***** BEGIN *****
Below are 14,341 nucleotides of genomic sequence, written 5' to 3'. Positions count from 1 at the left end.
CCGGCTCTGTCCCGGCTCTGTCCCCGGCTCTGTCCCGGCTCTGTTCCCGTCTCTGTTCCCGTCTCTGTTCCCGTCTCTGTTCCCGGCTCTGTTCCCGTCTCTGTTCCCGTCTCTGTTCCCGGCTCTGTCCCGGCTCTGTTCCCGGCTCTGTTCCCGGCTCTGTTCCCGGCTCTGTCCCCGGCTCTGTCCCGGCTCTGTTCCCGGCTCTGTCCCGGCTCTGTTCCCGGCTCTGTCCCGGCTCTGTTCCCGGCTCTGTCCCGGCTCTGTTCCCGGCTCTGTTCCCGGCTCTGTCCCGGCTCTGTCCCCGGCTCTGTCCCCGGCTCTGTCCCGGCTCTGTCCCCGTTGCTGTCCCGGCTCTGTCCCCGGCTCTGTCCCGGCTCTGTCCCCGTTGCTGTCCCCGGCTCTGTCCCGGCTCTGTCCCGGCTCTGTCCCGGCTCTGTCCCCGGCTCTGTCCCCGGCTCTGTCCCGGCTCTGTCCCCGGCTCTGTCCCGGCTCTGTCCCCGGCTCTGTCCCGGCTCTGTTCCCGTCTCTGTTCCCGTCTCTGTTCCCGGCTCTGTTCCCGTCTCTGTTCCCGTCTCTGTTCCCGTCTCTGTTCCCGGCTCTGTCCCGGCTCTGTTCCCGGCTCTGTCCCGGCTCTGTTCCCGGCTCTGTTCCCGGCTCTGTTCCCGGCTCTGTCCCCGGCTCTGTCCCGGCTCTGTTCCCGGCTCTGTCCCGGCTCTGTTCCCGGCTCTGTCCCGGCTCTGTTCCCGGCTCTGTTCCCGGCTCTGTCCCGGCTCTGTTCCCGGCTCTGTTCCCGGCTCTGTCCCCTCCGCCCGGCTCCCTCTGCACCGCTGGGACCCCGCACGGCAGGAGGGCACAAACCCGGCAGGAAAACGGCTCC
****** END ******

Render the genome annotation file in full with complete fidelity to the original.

Below are 14,341 nucleotides of genomic sequence, written 5' to 3'. Positions count from 1 at the left end.
CCGGCTCTGTCCCGGCTCTGTCCCCGGCTCTGTCCCGGCTCTGTTCCCGTCTCTGTTCCCGTCTCTGTTCCCGTCTCTGTTCCCGGCTCTGTTCCCGTCTCTGTTCCCGTCTCTGTTCCCGGCTCTGTCCCGGCTCTGTTCCCGGCTCTGTTCCCGGCTCTGTTCCCGGCTCTGTCCCCGGCTCTGTCCCGGCTCTGTTCCCGGCTCTGTCCCGGCTCTGTTCCCGGCTCTGTCCCGGCTCTGTTCCCGGCTCTGTCCCGGCTCTGTTCCCGGCTCTGTTCCCGGCTCTGTCCCGGCTCTGTCCCCGGCTCTGTCCCCGGCTCTGTCCCGGCTCTGTCCCCGTTGCTGTCCCGGCTCTGTCCCCGGCTCTGTCCCGGCTCTGTCCCCGTTGCTGTCCCCGGCTCTGTCCCGGCTCTGTCCCGGCTCTGTCCCGGCTCTGTCCCCGGCTCTGTCCCCGGCTCTGTCCCGGCTCTGTCCCCGGCTCTGTCCCGGCTCTGTCCCCGGCTCTGTCCCGGCTCTGTTCCCGTCTCTGTTCCCGTCTCTGTTCCCGGCTCTGTTCCCGTCTCTGTTCCCGTCTCTGTTCCCGTCTCTGTTCCCGGCTCTGTCCCGGCTCTGTTCCCGGCTCTGTCCCGGCTCTGTTCCCGGCTCTGTTCCCGGCTCTGTTCCCGGCTCTGTCCCCGGCTCTGTCCCGGCTCTGTTCCCGGCTCTGTCCCGGCTCTGTTCCCGGCTCTGTCCCGGCTCTGTTCCCGGCTCTGTTCCCGGCTCTGTCCCGGCTCTGTTCCCGGCTCTGTTCCCGGCTCTGTCCCCTCCGCCCGGCTCCCTCTGCACCGCTGGGACCCCGCACGGCAGGAGGGCACAAACCCGGCAGGAAAACGGCTCC